(If you have nVidia graphics, you must select “Disable Kernel-Mode-Setting” due to bugs in the drivers.)


  • Try to boot with 'grml noapic noacpi pci=noacpi' - some laptops seem to have problems with ACPI and the usb/firewire-modules.
  • Maybe syslinux was not properly installed on the USB device. Some BIOS/systems require the “safe, slow and stupid” version of syslinux so you have to install syslinux using the -s option ('syslinux -s /dev/…'). Or if you are installing it on a 2 GB USB stick it may complain about blocksizes >512 bytes. Using GRUB instead should solve the problem.
  • The boot menu appears, but when booting grml, it fails with: “Could not find kernel image: /boot/”. Your syslinux version may be too old. This could be solved by upgrading from syslinux-3.31 to version 3.52.
  • If your usbstick is too large for FAT16 you can try using FAT32 (e.g. mkfs.vfat -F 32 -v /dev/sda1 -n grml). Or you repartition it with a smallish first partition. Be aware that Windows XP “sees” only the first partition on an usbstick! So you can try a largeish first partition for windows and a second small one (around 700MB for full grml) right at the end of the stick.

System-specific workarounds

  • On an IBM Thinkpad T60 the initrd.img gets loaded half through, then booting just stops. Upgrade to a newer syslinux package. I got it working with 3.63
  • On an Intel Desktop board with PhoenixBIOS, I needed to set “USB Mass Storage Emulation Type” to “Fixed Disk”, the default of “Auto” resulted in an “Boot Error” message.

Does not boot at all?

Unfortunately, booting from a USB stick is not pretty well supported by all BIOSses. Some BIOSses offer different modes for USB booting. The proper mode to boot a USB stick is “USB-HDD”. If that doesn't work or is not supported by your system, you need to format your USB-Stick as USB-ZIP.

To do this, the syslinux source distribution contains an utility called mkdiskimage, which you can use to re-format your USB stick in USB-ZIP format. This procedure will erase all data on your stick, and leave you with the stick not being used to its full capacity due to rounding requirements:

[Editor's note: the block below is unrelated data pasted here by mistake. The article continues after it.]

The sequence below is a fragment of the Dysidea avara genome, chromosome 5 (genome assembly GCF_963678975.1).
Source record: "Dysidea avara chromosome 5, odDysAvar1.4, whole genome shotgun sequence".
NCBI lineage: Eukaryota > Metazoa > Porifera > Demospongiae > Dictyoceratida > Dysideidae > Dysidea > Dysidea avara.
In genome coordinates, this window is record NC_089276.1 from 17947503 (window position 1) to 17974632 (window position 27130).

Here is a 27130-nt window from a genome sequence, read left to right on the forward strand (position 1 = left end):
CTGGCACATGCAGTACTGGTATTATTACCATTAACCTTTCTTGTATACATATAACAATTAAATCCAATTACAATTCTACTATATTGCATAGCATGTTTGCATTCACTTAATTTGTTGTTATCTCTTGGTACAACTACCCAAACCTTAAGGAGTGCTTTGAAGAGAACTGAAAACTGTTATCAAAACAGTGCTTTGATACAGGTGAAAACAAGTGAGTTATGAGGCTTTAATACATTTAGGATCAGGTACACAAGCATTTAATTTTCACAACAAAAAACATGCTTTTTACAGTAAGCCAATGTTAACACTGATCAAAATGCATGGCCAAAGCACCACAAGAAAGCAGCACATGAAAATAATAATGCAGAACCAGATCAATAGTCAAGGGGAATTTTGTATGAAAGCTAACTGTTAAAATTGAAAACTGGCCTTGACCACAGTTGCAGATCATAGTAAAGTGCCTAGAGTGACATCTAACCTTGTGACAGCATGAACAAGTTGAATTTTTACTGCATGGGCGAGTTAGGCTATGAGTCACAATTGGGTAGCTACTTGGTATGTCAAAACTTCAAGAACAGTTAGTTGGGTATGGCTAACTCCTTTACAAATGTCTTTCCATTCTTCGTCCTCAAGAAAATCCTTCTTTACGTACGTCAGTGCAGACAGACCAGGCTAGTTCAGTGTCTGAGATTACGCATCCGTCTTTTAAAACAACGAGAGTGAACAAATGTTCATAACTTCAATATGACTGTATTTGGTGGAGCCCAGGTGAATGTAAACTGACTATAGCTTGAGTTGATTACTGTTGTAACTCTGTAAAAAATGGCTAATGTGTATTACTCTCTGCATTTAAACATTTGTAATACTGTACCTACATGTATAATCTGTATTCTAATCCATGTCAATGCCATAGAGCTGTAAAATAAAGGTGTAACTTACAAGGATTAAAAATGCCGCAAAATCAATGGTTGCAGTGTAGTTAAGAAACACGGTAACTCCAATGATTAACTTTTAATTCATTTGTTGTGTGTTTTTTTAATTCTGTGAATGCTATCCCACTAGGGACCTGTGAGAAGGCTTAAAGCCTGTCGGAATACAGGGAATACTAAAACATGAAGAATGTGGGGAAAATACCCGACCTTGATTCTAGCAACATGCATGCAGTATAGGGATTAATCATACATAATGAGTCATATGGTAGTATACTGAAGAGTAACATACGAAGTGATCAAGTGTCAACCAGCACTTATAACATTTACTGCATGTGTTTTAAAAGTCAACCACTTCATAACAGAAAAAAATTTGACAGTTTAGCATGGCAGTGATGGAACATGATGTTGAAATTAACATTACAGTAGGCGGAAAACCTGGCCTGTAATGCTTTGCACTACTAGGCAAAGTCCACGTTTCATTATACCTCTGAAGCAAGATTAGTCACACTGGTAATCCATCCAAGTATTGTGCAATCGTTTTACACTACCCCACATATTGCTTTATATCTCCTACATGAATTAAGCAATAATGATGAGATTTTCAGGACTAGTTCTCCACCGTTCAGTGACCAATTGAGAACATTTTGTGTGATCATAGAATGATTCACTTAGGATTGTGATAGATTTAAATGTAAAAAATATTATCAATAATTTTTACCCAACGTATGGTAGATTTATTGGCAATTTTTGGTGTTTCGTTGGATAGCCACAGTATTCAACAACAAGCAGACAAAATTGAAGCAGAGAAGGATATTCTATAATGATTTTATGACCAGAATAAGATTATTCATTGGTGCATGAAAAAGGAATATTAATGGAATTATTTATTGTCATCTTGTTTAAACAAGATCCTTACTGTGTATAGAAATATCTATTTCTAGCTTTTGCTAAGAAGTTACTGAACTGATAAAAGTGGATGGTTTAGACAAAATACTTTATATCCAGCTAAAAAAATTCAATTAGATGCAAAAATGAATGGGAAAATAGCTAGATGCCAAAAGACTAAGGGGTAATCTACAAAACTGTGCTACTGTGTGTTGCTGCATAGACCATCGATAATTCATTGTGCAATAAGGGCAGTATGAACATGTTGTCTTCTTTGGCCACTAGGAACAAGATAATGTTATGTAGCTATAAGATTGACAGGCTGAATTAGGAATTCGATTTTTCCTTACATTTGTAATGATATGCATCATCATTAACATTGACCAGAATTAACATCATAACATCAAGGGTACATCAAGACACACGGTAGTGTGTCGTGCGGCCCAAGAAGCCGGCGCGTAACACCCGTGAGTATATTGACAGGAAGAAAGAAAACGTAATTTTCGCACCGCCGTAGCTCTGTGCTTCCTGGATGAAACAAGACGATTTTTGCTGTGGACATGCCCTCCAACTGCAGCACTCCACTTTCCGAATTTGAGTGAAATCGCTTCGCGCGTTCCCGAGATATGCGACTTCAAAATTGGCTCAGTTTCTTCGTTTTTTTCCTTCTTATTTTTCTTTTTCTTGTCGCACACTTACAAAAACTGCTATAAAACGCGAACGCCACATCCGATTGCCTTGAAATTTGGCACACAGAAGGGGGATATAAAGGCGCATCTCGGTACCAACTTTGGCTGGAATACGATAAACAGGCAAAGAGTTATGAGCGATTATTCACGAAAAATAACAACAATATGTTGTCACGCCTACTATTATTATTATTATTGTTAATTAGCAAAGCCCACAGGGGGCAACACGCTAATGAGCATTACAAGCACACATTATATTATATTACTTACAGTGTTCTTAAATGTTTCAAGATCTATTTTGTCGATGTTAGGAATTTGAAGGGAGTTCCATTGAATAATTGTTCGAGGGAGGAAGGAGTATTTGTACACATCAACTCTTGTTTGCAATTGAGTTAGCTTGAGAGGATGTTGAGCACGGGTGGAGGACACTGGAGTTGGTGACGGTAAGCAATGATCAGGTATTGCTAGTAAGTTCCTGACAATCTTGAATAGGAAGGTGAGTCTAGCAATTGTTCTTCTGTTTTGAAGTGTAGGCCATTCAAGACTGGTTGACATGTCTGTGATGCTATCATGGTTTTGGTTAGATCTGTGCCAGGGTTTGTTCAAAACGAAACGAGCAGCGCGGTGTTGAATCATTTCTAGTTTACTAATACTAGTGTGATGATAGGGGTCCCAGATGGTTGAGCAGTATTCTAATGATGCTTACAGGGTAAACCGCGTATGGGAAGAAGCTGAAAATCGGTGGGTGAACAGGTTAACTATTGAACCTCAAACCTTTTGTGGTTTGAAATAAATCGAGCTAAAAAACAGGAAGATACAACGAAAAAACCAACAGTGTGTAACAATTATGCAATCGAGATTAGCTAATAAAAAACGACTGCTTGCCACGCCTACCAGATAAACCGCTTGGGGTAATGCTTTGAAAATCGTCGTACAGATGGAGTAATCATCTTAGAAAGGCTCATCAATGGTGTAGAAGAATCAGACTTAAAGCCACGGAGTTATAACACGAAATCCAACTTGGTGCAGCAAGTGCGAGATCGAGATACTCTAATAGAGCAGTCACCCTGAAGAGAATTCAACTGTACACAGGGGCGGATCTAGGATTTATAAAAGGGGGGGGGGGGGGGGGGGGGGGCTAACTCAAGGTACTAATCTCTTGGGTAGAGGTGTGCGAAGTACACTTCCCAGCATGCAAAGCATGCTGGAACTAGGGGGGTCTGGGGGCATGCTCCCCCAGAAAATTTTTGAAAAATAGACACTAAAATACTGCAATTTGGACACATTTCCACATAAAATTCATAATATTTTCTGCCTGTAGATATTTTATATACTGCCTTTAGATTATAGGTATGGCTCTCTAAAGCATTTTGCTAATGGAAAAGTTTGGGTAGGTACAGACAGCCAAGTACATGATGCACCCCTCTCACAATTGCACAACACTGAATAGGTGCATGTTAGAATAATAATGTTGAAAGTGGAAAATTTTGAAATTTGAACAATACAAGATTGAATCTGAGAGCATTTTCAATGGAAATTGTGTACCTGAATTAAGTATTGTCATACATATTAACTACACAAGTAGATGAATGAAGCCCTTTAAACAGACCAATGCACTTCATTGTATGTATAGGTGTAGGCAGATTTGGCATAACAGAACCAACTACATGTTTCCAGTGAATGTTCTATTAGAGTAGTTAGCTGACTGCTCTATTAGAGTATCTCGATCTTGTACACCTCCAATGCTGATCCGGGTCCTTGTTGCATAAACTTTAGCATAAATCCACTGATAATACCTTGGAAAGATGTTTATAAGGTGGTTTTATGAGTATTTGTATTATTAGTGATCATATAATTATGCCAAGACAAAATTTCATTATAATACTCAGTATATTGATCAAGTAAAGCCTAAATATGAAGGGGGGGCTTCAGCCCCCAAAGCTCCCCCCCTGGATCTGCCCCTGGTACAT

# mkdiskimage -4 /dev/<your-usb-stick-device> 0 64 32

Then continue installing as usual. Note that this is not going to work for any device larger than 8 GB, since mkdiskimage only supports 1024c 256h 63s. For a more detailed explanation, refer to /usr/share/doc/syslinux-common/usbkey.txt.

Notice: your USB device is accessed after running the BIOS routine and you get “No operating system found”? Make sure the grml-iso is on the first partition of the USB device and that the partition really starts at the first sector of the USB device. Verify this via running 'cfdisk /dev/sda' (adjust /dev/sda to your usb device). If 'cfdisk' doesn't work, use fdisk or [g]parted. Also, make sure that the disk is bootable. There should be a * (star) below column 'boot'.

grml2hd on usb/firewire devices

If you installed grml on an external harddisk (usb/firewire) through grml2hd please make sure the root= option on the kernelcommand line (in lilo/grub) is correct, otherwise booting will fail as the root filesystem can not be found. To work around the issue at all you could use labels/UUIDs as well.

Grml on usb devices and DVDs via WinBuilder

Based on the tool WinBuilder you can build Boot-CDs and USB-Boot-Devices.

Making a bootable grml32/grml64/ubuntu usb-stick

This is surprisingly easy to accomplish in just 4 steps:

  • use ubuntu's usb-creator-gtk to make a usb-boot-stick using a ubuntu iso of your choice
  • on the usb-boot-stick, rename /boot/grub/loopback.cfg to /boot/grub/ubuntu_default.cfg
    • you can delete the pics directory if you want
  • use grml2usb –grub –grub-mbr to install the grml iso's of your choice on the same usb-boot-stick
  • boot from the stick, grub will prompt you with the ubuntu menu entries right after your grml boot entries
usb.txt · Last modified: 2012/10/08 12:40 by mika
Recent changes RSS feed Creative Commons License Valid XHTML 1.0 Valid CSS Grml homepage Driven by DokuWiki